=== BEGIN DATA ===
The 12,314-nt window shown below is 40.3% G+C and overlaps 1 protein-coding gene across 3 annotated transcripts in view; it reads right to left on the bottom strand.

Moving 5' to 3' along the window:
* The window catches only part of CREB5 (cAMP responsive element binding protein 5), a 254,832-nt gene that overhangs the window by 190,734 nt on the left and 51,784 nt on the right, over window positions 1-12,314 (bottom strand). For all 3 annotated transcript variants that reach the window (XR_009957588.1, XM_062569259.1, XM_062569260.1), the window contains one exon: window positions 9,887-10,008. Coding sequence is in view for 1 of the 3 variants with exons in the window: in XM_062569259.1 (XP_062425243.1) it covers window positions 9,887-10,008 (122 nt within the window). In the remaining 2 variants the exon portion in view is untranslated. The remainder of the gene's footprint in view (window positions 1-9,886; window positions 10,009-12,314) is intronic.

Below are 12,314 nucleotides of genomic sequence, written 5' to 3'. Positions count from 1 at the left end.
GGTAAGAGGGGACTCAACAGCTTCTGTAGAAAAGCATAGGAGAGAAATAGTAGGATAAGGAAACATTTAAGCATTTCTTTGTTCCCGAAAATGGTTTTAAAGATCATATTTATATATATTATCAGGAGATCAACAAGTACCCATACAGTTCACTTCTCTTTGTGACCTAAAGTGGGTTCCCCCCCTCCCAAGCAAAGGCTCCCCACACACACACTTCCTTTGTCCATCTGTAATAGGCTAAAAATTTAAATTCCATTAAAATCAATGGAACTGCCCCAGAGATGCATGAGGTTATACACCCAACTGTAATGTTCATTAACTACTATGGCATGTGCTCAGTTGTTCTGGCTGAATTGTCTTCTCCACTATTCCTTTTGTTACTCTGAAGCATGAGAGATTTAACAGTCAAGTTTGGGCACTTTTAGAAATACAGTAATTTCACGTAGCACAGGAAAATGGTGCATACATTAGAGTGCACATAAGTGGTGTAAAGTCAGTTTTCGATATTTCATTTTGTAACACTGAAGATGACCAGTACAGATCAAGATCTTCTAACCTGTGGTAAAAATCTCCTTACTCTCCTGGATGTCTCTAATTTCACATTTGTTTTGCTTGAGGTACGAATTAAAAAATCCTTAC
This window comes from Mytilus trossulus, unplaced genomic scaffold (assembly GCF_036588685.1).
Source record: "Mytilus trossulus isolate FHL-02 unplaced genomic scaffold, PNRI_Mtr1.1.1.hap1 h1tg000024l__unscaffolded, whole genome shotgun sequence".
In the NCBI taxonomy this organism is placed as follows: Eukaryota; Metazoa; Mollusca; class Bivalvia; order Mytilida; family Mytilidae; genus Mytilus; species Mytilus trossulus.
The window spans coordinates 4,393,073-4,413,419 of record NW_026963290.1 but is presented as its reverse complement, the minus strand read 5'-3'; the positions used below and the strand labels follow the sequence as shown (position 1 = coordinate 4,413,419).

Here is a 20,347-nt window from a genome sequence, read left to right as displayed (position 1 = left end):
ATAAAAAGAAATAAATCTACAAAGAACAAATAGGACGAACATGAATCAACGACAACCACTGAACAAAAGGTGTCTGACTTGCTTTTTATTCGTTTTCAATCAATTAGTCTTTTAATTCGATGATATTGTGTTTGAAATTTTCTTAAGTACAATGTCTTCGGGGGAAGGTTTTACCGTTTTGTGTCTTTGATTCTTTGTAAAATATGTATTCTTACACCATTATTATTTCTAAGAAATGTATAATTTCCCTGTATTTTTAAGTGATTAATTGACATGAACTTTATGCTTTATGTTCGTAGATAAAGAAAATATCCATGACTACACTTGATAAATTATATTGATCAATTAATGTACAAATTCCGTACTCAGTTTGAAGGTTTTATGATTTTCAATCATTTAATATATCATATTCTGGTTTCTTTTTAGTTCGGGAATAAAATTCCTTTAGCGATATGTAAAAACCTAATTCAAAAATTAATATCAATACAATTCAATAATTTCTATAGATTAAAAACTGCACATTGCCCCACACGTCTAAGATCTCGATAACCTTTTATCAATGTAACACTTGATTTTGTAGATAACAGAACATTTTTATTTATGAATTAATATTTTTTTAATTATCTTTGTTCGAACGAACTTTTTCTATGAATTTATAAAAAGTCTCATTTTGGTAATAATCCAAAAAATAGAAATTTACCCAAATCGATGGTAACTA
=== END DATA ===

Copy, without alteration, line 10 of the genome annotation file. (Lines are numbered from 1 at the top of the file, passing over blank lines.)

Here is a 20,347-nt window from a genome sequence, read left to right as displayed (position 1 = left end):